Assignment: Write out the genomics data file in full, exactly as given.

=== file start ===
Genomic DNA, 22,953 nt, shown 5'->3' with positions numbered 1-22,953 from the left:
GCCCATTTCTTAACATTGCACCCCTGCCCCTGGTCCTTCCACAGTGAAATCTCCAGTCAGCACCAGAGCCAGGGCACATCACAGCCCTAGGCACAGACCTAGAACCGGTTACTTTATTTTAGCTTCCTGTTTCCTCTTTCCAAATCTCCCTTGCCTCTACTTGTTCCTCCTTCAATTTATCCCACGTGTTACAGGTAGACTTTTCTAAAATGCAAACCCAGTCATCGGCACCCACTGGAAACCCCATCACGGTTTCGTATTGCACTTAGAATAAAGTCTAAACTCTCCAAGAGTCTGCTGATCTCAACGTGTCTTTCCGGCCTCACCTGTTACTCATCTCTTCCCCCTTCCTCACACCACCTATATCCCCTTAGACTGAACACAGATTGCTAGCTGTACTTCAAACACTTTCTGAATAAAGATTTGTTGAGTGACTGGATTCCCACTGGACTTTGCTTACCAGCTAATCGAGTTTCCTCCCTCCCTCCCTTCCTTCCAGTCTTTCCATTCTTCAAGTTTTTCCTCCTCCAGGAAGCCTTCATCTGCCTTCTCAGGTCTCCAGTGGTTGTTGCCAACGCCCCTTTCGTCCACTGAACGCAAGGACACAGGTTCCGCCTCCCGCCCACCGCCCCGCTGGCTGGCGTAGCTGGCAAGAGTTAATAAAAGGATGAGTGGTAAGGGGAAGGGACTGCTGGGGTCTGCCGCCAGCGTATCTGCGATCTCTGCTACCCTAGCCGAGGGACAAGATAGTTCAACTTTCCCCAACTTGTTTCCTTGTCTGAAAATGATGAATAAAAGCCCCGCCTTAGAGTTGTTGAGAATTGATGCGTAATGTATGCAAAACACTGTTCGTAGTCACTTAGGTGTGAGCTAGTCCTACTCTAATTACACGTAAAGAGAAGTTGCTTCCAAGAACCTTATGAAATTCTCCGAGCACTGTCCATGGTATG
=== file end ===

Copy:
Genomic DNA, 22,953 nt, shown 5'->3' with positions numbered 1-22,953 from the left:
GCCCATTTCTTAACATTGCACCCCTGCCCCTGGTCCTTCCACAGTGAAATCTCCAGTCAGCACCAGAGCCAGGGCACATCACAGCCCTAGGCACAGACCTAGAACCGGTTACTTTATTTTAGCTTCCTGTTTCCTCTTTCCAAATCTCCCTTGCCTCTACTTGTTCCTCCTTCAATTTATCCCACGTGTTACAGGTAGACTTTTCTAAAATGCAAACCCAGTCATCGGCACCCACTGGAAACCCCATCACGGTTTCGTATTGCACTTAGAATAAAGTCTAAACTCTCCAAGAGTCTGCTGATCTCAACGTGTCTTTCCGGCCTCACCTGTTACTCATCTCTTCCCCCTTCCTCACACCACCTATATCCCCTTAGACTGAACACAGATTGCTAGCTGTACTTCAAACACTTTCTGAATAAAGATTTGTTGAGTGACTGGATTCCCACTGGACTTTGCTTACCAGCTAATCGAGTTTCCTCCCTCCCTCCCTTCCTTCCAGTCTTTCCATTCTTCAAGTTTTTCCTCCTCCAGGAAGCCTTCATCTGCCTTCTCAGGTCTCCAGTGGTTGTTGCCAACGCCCCTTTCGTCCACTGAACGCAAGGACACAGGTTCCGCCTCCCGCCCACCGCCCCGCTGGCTGGCGTAGCTGGCAAGAGTTAATAAAAGGATGAGTGGTAAGGGGAAGGGACTGCTGGGGTCTGCCGCCAGCGTATCTGCGATCTCTGCTACCCTAGCCGAGGGACAAGATAGTTCAACTTTCCCCAACTTGTTTCCTTGTCTGAAAATGATGAATAAAAGCCCCGCCTTAGAGTTGTTGAGAATTGATGCGTAATGTATGCAAAACACTGTTCGTAGTCACTTAGGTGTGAGCTAGTCCTACTCTAATTACACGTAAAGAGAAGTTGCTTCCAAGAACCTTATGAAATTCTCCGAGCACTGTCCATGGTATG